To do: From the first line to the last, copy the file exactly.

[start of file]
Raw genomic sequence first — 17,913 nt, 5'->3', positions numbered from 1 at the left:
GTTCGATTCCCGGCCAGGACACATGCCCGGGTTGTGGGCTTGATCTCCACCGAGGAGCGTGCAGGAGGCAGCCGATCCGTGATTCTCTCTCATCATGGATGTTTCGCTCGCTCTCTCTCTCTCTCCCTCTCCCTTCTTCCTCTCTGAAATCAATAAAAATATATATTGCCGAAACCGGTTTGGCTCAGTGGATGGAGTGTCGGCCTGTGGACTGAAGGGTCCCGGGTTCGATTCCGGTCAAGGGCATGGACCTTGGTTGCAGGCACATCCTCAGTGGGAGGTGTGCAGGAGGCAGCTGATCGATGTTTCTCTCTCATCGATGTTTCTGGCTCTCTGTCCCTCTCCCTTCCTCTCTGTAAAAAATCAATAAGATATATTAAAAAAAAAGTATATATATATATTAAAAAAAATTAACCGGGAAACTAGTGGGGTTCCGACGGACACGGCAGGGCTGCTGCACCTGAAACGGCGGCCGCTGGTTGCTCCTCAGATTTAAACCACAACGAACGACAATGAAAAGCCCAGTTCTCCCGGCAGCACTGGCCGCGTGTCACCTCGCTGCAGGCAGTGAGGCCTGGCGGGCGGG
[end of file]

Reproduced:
Raw genomic sequence first — 17,913 nt, 5'->3', positions numbered from 1 at the left:
GTTCGATTCCCGGCCAGGACACATGCCCGGGTTGTGGGCTTGATCTCCACCGAGGAGCGTGCAGGAGGCAGCCGATCCGTGATTCTCTCTCATCATGGATGTTTCGCTCGCTCTCTCTCTCTCTCCCTCTCCCTTCTTCCTCTCTGAAATCAATAAAAATATATATTGCCGAAACCGGTTTGGCTCAGTGGATGGAGTGTCGGCCTGTGGACTGAAGGGTCCCGGGTTCGATTCCGGTCAAGGGCATGGACCTTGGTTGCAGGCACATCCTCAGTGGGAGGTGTGCAGGAGGCAGCTGATCGATGTTTCTCTCTCATCGATGTTTCTGGCTCTCTGTCCCTCTCCCTTCCTCTCTGTAAAAAATCAATAAGATATATTAAAAAAAAAGTATATATATATATTAAAAAAAATTAACCGGGAAACTAGTGGGGTTCCGACGGACACGGCAGGGCTGCTGCACCTGAAACGGCGGCCGCTGGTTGCTCCTCAGATTTAAACCACAACGAACGACAATGAAAAGCCCAGTTCTCCCGGCAGCACTGGCCGCGTGTCACCTCGCTGCAGGCAGTGAGGCCTGGCGGGCGGG